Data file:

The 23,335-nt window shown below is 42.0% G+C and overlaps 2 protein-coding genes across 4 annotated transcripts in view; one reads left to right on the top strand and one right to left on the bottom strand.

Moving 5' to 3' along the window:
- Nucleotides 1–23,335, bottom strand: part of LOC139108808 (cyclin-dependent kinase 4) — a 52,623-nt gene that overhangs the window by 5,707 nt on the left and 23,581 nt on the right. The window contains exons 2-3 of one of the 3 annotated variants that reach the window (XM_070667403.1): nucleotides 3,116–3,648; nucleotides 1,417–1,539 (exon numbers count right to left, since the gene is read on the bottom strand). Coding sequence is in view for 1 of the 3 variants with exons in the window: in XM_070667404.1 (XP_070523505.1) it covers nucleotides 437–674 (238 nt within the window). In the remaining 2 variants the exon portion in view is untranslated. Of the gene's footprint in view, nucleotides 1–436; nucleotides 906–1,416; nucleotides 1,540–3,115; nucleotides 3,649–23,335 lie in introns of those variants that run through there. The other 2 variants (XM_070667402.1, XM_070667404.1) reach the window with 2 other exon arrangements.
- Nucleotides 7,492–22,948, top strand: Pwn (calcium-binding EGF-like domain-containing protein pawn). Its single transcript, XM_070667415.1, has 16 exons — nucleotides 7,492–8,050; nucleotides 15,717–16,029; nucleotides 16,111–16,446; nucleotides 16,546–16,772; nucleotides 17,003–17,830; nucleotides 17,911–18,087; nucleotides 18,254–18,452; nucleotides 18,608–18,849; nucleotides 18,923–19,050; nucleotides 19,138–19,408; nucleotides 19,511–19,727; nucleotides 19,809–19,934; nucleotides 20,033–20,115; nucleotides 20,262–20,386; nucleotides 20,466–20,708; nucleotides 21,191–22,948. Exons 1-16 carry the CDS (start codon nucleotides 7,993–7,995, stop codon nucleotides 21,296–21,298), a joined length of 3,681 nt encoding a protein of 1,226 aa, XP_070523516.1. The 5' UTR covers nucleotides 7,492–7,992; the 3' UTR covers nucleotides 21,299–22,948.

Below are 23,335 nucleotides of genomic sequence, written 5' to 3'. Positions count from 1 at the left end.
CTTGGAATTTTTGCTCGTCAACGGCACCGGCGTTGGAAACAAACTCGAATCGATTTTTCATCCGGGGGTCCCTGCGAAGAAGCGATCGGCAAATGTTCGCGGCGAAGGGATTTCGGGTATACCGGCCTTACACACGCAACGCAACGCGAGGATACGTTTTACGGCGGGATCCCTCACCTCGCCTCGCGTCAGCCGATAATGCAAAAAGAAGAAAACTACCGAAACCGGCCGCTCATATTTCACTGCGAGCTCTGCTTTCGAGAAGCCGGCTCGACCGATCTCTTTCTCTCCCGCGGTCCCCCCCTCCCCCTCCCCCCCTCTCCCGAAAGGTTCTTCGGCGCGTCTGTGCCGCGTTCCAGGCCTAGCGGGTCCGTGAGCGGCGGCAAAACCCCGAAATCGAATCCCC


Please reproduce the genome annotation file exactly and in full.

The 23,335-nt window shown below is 42.0% G+C and overlaps 2 protein-coding genes across 4 annotated transcripts in view; one reads left to right on the top strand and one right to left on the bottom strand.

Moving 5' to 3' along the window:
- Nucleotides 1–23,335, bottom strand: part of LOC139108808 (cyclin-dependent kinase 4) — a 52,623-nt gene that overhangs the window by 5,707 nt on the left and 23,581 nt on the right. The window contains exons 2-3 of one of the 3 annotated variants that reach the window (XM_070667403.1): nucleotides 3,116–3,648; nucleotides 1,417–1,539 (exon numbers count right to left, since the gene is read on the bottom strand). Coding sequence is in view for 1 of the 3 variants with exons in the window: in XM_070667404.1 (XP_070523505.1) it covers nucleotides 437–674 (238 nt within the window). In the remaining 2 variants the exon portion in view is untranslated. Of the gene's footprint in view, nucleotides 1–436; nucleotides 906–1,416; nucleotides 1,540–3,115; nucleotides 3,649–23,335 lie in introns of those variants that run through there. The other 2 variants (XM_070667402.1, XM_070667404.1) reach the window with 2 other exon arrangements.
- Nucleotides 7,492–22,948, top strand: Pwn (calcium-binding EGF-like domain-containing protein pawn). Its single transcript, XM_070667415.1, has 16 exons — nucleotides 7,492–8,050; nucleotides 15,717–16,029; nucleotides 16,111–16,446; nucleotides 16,546–16,772; nucleotides 17,003–17,830; nucleotides 17,911–18,087; nucleotides 18,254–18,452; nucleotides 18,608–18,849; nucleotides 18,923–19,050; nucleotides 19,138–19,408; nucleotides 19,511–19,727; nucleotides 19,809–19,934; nucleotides 20,033–20,115; nucleotides 20,262–20,386; nucleotides 20,466–20,708; nucleotides 21,191–22,948. Exons 1-16 carry the CDS (start codon nucleotides 7,993–7,995, stop codon nucleotides 21,296–21,298), a joined length of 3,681 nt encoding a protein of 1,226 aa, XP_070523516.1. The 5' UTR covers nucleotides 7,492–7,992; the 3' UTR covers nucleotides 21,299–22,948.

Below are 23,335 nucleotides of genomic sequence, written 5' to 3'. Positions count from 1 at the left end.
CTTGGAATTTTTGCTCGTCAACGGCACCGGCGTTGGAAACAAACTCGAATCGATTTTTCATCCGGGGGTCCCTGCGAAGAAGCGATCGGCAAATGTTCGCGGCGAAGGGATTTCGGGTATACCGGCCTTACACACGCAACGCAACGCGAGGATACGTTTTACGGCGGGATCCCTCACCTCGCCTCGCGTCAGCCGATAATGCAAAAAGAAGAAAACTACCGAAACCGGCCGCTCATATTTCACTGCGAGCTCTGCTTTCGAGAAGCCGGCTCGACCGATCTCTTTCTCTCCCGCGGTCCCCCCCTCCCCCTCCCCCCCTCTCCCGAAAGGTTCTTCGGCGCGTCTGTGCCGCGTTCCAGGCCTAGCGGGTCCGTGAGCGGCGGCAAAACCCCGAAATCGAATCCCC